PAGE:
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Where is Akagera National Park located?

Where is Akagera National Park located

Where is Akagera National Park located?

Where is Akagera National Park located? Yes, the location of Akagera National Park gives visitors an idea of where the park is as well as the park’s direction for a better safari experience. Akagera National Park It is located in north-eastern Rwanda, on the border with Tanzania. It is characterized by wetlands and small lakes that flow downstream from the Kagera River. The network of water sources and the distinctive environment combine to create a breathtaking landscape. It’s a very incredible ecosystem. The park was named after the River Kagera, which supplies various bodies of water, including Lake Ihema. The panorama of Akagera National Park is truly stunning, surrounded by cultivated hills that are so typical of Rwandan beauty. The topography is low, with large plains dominated by grass, cactus-like Euphorbia candelabra shrubs, and both thick and thin woodlands, while it retains the basic rocky terrain that is so characteristic of the region.

Akagera National Park is a protected region located along the Rwanda-Tanzania border, separated by Lake Ihema, which receives water from the Akagera River. To travel to the park, you must first visit Rwanda. Rwanda can be reached by air via the Kigali international airport or by land via the Uganda-Rwanda border. You will travel by car from your entrance point to Rwanda’s capital, Kigali, and then another 2–3 hours east to Akagera National Park. Because there are no domestic flights to the park, the only way to get there is by car.

The Akagera National Park was established in 1934, but due to the genocide that occurred in the 1990s, the park was destroyed and most of its species were lost. The park continued to degrade after the genocide because, as people returned to the area, they settled in some of the parklands, intruding on the habitats of wild animals. This drove the animals away even more, and the majority of them died from a lack of food or were murdered by the locals as they defended themselves.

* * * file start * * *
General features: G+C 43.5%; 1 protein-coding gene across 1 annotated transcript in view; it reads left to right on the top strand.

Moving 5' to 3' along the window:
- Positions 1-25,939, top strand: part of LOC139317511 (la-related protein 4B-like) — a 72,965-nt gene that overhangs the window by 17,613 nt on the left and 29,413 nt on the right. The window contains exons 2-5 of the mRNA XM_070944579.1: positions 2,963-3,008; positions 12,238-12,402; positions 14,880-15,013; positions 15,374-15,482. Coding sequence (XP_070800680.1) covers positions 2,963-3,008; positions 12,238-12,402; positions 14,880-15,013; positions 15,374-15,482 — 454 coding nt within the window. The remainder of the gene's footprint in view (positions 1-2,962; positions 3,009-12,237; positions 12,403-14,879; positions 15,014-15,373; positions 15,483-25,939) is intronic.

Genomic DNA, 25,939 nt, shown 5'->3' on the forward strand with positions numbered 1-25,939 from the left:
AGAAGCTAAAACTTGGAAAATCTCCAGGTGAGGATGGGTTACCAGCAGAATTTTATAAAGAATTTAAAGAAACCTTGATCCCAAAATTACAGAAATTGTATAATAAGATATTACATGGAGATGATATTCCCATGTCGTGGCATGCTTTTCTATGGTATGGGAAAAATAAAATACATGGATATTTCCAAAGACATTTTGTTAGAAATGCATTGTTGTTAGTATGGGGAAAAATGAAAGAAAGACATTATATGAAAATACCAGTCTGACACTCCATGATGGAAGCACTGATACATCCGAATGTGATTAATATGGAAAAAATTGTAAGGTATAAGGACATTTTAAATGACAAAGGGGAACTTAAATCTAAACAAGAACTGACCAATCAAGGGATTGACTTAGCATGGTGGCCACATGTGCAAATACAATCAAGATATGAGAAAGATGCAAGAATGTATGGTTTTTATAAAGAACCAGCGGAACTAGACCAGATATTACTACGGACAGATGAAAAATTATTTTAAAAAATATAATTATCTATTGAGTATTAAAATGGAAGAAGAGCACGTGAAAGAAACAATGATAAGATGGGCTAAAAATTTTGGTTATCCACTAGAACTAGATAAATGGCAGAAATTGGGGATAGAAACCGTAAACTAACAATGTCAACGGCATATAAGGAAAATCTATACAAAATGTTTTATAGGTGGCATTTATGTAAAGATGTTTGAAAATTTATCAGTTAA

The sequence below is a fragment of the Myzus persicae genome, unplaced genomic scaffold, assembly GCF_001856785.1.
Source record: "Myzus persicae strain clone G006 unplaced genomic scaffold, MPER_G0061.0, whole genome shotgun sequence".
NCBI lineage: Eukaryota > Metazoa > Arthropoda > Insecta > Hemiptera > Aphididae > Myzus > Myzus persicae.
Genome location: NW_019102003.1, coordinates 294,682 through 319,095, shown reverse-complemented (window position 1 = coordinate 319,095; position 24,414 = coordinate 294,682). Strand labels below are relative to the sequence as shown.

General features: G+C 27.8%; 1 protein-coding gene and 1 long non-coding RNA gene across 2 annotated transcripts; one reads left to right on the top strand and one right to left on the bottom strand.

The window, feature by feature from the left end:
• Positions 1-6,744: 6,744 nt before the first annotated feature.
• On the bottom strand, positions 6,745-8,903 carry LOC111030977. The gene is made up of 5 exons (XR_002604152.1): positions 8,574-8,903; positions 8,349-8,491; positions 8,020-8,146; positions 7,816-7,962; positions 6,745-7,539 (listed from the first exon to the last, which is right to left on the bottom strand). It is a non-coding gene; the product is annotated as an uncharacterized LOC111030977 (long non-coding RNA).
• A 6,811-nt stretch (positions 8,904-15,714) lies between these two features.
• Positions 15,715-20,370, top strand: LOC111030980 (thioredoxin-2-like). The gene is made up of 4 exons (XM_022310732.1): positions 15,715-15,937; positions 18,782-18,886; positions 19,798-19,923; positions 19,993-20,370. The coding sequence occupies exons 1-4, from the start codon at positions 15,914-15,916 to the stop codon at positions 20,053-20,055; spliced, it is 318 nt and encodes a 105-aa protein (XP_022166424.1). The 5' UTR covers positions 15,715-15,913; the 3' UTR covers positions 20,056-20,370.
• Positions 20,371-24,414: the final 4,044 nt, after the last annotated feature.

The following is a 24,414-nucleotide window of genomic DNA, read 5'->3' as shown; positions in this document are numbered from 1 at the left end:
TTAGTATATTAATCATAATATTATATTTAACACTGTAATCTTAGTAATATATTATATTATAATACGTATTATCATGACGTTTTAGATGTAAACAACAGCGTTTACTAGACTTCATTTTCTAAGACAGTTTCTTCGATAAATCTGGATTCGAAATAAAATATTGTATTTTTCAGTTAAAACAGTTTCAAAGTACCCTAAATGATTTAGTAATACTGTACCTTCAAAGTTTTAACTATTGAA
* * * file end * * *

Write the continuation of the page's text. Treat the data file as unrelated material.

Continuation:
African Parks took over management of the park in 2009, in collaboration with the Rwanda Development Board, and has since worked to restore it to its former grandeur. The park has had various facelifts and wildlife projects through the Akagera management firm that was founded following the agreement, boosting the park’s amenities and activities to make it one of the top wildlife attractions in East Africa. The park’s work has also promoted the conservation of animals and the park’s natural beauty, including enforcing rules against poaching and trespassing in the park, as well as creating a barrier around the park to keep intruders out. This has helped to maintain the animals in the park as well as keep it clean.

Akagera National Park, established in 1934 to conserve wildlife and vegetation, is Africa’s largest protected wetland. It got its name from the Akagera River, which runs along its eastern border. The park used to be approximately 2,500 square kilometers in area, but it decreased by nearly half in 1997. A large portion of the land was re-allocated to refugees returning to Rwanda following the genocide’s civil war. Before 1997, many refugees returning to Rwanda had lived in the area, and poaching and farming had devastated the protected area.

See Waterbucks in Akagera National Park